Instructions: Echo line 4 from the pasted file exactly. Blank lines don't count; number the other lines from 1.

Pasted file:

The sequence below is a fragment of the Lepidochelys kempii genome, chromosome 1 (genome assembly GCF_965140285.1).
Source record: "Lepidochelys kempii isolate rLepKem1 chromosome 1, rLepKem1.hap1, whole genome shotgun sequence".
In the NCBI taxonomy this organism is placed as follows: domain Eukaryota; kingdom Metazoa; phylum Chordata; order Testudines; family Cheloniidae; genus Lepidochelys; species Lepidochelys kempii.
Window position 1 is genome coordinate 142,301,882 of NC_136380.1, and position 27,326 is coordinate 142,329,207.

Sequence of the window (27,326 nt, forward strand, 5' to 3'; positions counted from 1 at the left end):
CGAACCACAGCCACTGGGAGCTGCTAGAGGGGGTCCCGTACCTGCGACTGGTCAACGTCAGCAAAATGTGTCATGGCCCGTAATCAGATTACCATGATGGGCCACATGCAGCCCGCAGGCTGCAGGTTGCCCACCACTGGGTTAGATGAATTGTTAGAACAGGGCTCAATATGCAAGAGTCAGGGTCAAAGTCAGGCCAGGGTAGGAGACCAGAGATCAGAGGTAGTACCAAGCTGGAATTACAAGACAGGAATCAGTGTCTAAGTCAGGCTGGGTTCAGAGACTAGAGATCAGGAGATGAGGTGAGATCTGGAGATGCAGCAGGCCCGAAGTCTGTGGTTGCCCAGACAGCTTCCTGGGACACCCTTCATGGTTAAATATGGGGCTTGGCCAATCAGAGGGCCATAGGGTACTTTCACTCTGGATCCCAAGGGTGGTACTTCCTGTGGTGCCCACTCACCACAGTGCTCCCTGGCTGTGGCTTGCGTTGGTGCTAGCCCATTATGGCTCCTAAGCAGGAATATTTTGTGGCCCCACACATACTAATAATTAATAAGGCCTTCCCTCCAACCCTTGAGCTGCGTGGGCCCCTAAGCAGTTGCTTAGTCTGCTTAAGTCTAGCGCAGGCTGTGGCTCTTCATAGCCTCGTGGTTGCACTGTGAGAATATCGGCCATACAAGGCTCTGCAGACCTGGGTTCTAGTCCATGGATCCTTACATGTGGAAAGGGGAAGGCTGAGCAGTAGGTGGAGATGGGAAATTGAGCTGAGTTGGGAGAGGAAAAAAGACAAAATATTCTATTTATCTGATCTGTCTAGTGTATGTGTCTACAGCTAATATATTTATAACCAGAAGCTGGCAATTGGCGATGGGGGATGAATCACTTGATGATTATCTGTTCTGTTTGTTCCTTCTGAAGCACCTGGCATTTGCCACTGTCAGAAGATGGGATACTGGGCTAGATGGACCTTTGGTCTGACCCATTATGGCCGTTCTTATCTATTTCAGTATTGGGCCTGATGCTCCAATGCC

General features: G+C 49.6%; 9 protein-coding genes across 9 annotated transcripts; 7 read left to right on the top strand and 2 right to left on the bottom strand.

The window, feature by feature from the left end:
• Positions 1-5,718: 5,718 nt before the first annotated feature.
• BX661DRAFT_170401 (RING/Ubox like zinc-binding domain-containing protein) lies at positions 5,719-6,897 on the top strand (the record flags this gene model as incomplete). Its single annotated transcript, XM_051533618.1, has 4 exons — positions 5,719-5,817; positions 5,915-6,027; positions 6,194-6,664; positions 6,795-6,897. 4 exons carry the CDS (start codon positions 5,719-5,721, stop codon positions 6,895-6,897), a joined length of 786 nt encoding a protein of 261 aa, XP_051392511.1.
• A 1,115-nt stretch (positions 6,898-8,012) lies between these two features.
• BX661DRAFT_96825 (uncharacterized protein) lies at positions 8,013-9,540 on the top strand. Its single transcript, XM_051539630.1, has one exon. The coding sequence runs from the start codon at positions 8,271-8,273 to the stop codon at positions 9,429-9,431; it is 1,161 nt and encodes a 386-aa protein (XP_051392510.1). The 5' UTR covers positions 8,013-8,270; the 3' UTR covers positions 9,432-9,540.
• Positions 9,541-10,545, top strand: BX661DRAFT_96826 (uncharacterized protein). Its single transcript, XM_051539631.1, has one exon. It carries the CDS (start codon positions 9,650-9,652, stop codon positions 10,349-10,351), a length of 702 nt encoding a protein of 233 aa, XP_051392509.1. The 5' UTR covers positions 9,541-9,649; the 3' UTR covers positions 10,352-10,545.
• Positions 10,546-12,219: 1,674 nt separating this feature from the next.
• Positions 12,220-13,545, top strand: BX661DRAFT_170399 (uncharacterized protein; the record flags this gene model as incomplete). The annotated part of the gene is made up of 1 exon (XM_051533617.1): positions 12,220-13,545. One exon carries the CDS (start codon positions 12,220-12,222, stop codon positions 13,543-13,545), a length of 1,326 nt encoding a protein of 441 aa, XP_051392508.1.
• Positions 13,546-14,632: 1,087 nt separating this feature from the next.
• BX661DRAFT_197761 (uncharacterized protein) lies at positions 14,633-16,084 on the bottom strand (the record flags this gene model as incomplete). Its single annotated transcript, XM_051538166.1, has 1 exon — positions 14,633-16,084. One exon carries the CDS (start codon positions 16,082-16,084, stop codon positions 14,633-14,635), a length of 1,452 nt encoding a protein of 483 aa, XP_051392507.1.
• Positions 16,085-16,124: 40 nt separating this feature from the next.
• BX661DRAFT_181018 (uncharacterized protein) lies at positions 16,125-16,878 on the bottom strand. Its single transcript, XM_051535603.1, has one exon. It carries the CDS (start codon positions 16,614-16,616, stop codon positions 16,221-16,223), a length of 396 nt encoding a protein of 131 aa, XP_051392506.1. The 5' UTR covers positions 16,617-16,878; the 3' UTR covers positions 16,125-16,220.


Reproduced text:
Window position 1 is genome coordinate 142,301,882 of NC_136380.1, and position 27,326 is coordinate 142,329,207.